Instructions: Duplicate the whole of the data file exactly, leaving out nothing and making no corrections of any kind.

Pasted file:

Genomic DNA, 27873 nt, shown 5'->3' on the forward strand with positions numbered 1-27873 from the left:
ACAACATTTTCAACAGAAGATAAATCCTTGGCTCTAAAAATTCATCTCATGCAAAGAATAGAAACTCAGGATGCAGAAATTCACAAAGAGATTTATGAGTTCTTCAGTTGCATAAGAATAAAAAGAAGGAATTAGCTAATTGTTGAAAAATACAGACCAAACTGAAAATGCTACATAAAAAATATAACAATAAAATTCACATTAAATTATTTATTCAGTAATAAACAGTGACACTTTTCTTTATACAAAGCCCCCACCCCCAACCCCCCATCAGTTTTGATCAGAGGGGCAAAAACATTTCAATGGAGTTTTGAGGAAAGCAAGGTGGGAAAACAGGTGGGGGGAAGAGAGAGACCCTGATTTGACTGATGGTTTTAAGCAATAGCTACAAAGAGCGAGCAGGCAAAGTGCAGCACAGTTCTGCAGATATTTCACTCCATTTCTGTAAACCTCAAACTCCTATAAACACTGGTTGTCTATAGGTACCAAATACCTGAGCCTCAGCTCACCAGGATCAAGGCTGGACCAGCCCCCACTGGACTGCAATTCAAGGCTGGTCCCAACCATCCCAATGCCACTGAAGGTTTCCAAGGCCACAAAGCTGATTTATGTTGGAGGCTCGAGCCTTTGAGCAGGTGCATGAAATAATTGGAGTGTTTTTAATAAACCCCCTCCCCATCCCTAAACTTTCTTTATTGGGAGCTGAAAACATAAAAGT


Genomic DNA, 27873 nt, shown 5'->3' on the forward strand with positions numbered 1-27873 from the left:
ACAACATTTTCAACAGAAGATAAATCCTTGGCTCTAAAAATTCATCTCATGCAAAGAATAGAAACTCAGGATGCAGAAATTCACAAAGAGATTTATGAGTTCTTCAGTTGCATAAGAATAAAAAGAAGGAATTAGCTAATTGTTGAAAAATACAGACCAAACTGAAAATGCTACATAAAAAATATAACAATAAAATTCACATTAAATTATTTATTCAGTAATAAACAGTGACACTTTTCTTTATACAAAGCCCCCACCCCCAACCCCCCATCAGTTTTGATCAGAGGGGCAAAAACATTTCAATGGAGTTTTGAGGAAAGCAAGGTGGGAAAACAGGTGGGGGGAAGAGAGAGACCCTGATTTGACTGATGGTTTTAAGCAATAGCTACAAAGAGCGAGCAGGCAAAGTGCAGCACAGTTCTGCAGATATTTCACTCCATTTCTGTAAACCTCAAACTCCTATAAACACTGGTTGTCTATAGGTACCAAATACCTGAGCCTCAGCTCACCAGGATCAAGGCTGGACCAGCCCCCACTGGACTGCAATTCAAGGCTGGTCCCAACCATCCCAATGCCACTGAAGGTTTCCAAGGCCACAAAGCTGATTTATGTTGGAGGCTCGAGCCTTTGAGCAGGTGCATGAAATAATTGGAGTGTTTTTAATAAACCCCCTCCCCATCCCTAAACTTTCTTTATTGGGAGCTGAAAACATAAAAGT